“It’s a mad, mad world”

July 25, 2011

Newspaper Columns

Dear God,

There is none else to turn to, but Thee, O Lord, although my computer just now showed one of those annoying “seems you want to write a letter; need help? just type letter with no help?” templates!  I am not the only one who is sick and tired of the above Road to Hell and cannot take it anymore but since I have a column, I plead on behalf of others..  Almighty God, I pray that you look with mercy on Nigeria and prevent the following mishaps waiting to happen along this infamous stretch of road that even Lucifer (rightfully confined to hell by You) could not have dreamt up:

  1. Cutlass and knife vendors moving en masse with other vendors from other Lagos roads, especially Oshodi Bridge, to the stretch from (after) the Majidun bridges to the Redeemed camp.  I can foresee insanely frustrated commuters buying these implements and wielding them freely.
  1. Prayer warrior camps (warring camps?) abound on this stretch of road as You know, dear God: Redeemed, Deeper Life, Mountain of Fire, etc. and NASFAT.   Do not let it happen that these churches and mosque decide to have their Holy Ghost Night and vigils the same weekend not only because of the mother of all traffic jams that would result but also to prevent the southwest erupting in religious clashes from the “Express.” No. 1 could also happen.  Cutlass vendors would do big business as commuters get gridlocked in the Worst Traffic Backup Of All Time Anywhere On Earth!

Those are my two prayers, God Almighty, and even though from Watt’s Catechism memorized in elementary school, we learnt that you know all things, I must still present an essay not because I have no faith but the part of me that is Nigerian believes that we must scream our wants to Thee.  Why do I have what to many may appear like an “irrational” fear of this road, and stay away as much as possible from Lagos?  At heart, I will always be a country girl which would explain why Lagos is not one of my favorite places. Having my place of birth in Southwestern Nigeria, God, Lagos is of necessity in familial circle.  In the last several years, many new-age churches have set up prayer camps along a stretch of this road and then, as often happens in Nigeria when one thinks nothing worse could happen, it does.  NASFAT, a Muslim sect that I understand is patterned after new age Christian churches, cleared her own thousands of acres for its vigil camp.  This stretch of road has cried out for attention but since citizens in these parts are left to their own devices, I plead that Thou look with pity on us, O Lord:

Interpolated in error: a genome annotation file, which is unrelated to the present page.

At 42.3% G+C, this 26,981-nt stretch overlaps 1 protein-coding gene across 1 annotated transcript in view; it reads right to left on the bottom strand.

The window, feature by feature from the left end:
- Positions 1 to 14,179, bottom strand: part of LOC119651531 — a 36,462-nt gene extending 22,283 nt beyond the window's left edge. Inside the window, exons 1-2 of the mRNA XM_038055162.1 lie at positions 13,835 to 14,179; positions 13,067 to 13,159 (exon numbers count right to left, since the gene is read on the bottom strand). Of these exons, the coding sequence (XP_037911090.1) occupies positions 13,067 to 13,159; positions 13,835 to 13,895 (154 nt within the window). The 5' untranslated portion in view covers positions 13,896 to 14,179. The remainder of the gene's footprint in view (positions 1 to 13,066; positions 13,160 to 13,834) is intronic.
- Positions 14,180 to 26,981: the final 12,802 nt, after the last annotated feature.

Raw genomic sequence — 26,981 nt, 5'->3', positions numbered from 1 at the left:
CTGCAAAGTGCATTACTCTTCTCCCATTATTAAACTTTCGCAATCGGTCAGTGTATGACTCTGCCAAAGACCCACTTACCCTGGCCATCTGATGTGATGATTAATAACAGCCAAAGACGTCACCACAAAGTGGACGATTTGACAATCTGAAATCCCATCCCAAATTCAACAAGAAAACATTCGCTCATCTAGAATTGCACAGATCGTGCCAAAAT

I was in high spirits as I left Lagos before six on a November morning last year, thinking of the uncluttered road ahead; so seemed the policemen who were already doing what they do best – shaking motorists down at five police toll points between the old Lagos toll gate and the second long bridge.

Then, we came upon it but nothing I saw gave any hint of the apocalypse that was to come. It was the beginning of where the world literally stopped for me, and as I was to find out later, thousands of other motorists.  We were still miles from the first prayer city, Mountain of Fire but after thirty minutes, it seemed we were having an unusual rate of movement (even to a non-frequent traveller of the road).  I contacted Lagos that I would not likely be able to call from Ibadan by nine as promised.

By 7.30 and barely a mile from where we were three quarters of an hour earlier, I saw about a dozen able-bodied young men dressed in white and caps that showed they were Muslims, walking briskly towards Lagos.  I was impressed at the exercise the young men were giving their bodies and remarked so to the driver.  “Mommy, ona ti block!  Se e ri pe ko s’oko lat’Ibadan!”   He told me there must be a huge back-up because there were no vehicles from Ibadan side and he hoped it would not be like a day he left Lagos at eleven and got to Ibadan at five!